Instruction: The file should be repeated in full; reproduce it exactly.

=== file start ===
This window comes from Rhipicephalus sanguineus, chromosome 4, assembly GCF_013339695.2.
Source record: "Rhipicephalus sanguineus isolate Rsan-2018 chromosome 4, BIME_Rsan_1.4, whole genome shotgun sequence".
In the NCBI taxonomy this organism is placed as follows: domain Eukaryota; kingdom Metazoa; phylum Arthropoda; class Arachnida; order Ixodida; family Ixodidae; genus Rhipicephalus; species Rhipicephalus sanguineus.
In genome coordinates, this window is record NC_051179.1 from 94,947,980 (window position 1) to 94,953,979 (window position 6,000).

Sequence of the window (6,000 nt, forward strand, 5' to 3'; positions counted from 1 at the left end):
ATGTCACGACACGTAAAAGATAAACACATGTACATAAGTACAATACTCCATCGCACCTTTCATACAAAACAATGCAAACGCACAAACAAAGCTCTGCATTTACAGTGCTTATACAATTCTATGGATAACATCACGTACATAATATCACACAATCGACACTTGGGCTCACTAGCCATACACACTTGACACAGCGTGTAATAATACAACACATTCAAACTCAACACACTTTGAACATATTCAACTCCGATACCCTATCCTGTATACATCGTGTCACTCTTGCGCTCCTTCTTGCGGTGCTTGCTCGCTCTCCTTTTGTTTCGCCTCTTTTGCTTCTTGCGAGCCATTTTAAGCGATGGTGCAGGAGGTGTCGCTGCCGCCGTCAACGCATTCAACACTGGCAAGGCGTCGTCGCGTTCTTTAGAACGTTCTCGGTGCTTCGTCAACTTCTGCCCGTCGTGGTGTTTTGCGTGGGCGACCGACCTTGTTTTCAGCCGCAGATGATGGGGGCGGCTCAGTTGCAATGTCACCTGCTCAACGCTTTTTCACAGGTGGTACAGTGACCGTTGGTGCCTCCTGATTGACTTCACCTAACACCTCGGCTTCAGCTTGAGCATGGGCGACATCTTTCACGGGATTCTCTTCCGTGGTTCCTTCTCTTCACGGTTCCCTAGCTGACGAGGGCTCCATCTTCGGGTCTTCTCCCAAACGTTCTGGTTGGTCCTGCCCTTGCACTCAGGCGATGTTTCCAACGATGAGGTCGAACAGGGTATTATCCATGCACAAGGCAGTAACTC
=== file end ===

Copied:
This window comes from Rhipicephalus sanguineus, chromosome 4, assembly GCF_013339695.2.
Source record: "Rhipicephalus sanguineus isolate Rsan-2018 chromosome 4, BIME_Rsan_1.4, whole genome shotgun sequence".
In the NCBI taxonomy this organism is placed as follows: domain Eukaryota; kingdom Metazoa; phylum Arthropoda; class Arachnida; order Ixodida; family Ixodidae; genus Rhipicephalus; species Rhipicephalus sanguineus.
In genome coordinates, this window is record NC_051179.1 from 94,947,980 (window position 1) to 94,953,979 (window position 6,000).

Sequence of the window (6,000 nt, forward strand, 5' to 3'; positions counted from 1 at the left end):
ATGTCACGACACGTAAAAGATAAACACATGTACATAAGTACAATACTCCATCGCACCTTTCATACAAAACAATGCAAACGCACAAACAAAGCTCTGCATTTACAGTGCTTATACAATTCTATGGATAACATCACGTACATAATATCACACAATCGACACTTGGGCTCACTAGCCATACACACTTGACACAGCGTGTAATAATACAACACATTCAAACTCAACACACTTTGAACATATTCAACTCCGATACCCTATCCTGTATACATCGTGTCACTCTTGCGCTCCTTCTTGCGGTGCTTGCTCGCTCTCCTTTTGTTTCGCCTCTTTTGCTTCTTGCGAGCCATTTTAAGCGATGGTGCAGGAGGTGTCGCTGCCGCCGTCAACGCATTCAACACTGGCAAGGCGTCGTCGCGTTCTTTAGAACGTTCTCGGTGCTTCGTCAACTTCTGCCCGTCGTGGTGTTTTGCGTGGGCGACCGACCTTGTTTTCAGCCGCAGATGATGGGGGCGGCTCAGTTGCAATGTCACCTGCTCAACGCTTTTTCACAGGTGGTACAGTGACCGTTGGTGCCTCCTGATTGACTTCACCTAACACCTCGGCTTCAGCTTGAGCATGGGCGACATCTTTCACGGGATTCTCTTCCGTGGTTCCTTCTCTTCACGGTTCCCTAGCTGACGAGGGCTCCATCTTCGGGTCTTCTCCCAAACGTTCTGGTTGGTCCTGCCCTTGCACTCAGGCGATGTTTCCAACGATGAGGTCGAACAGGGTATTATCCATGCACAAGGCAGTAACTC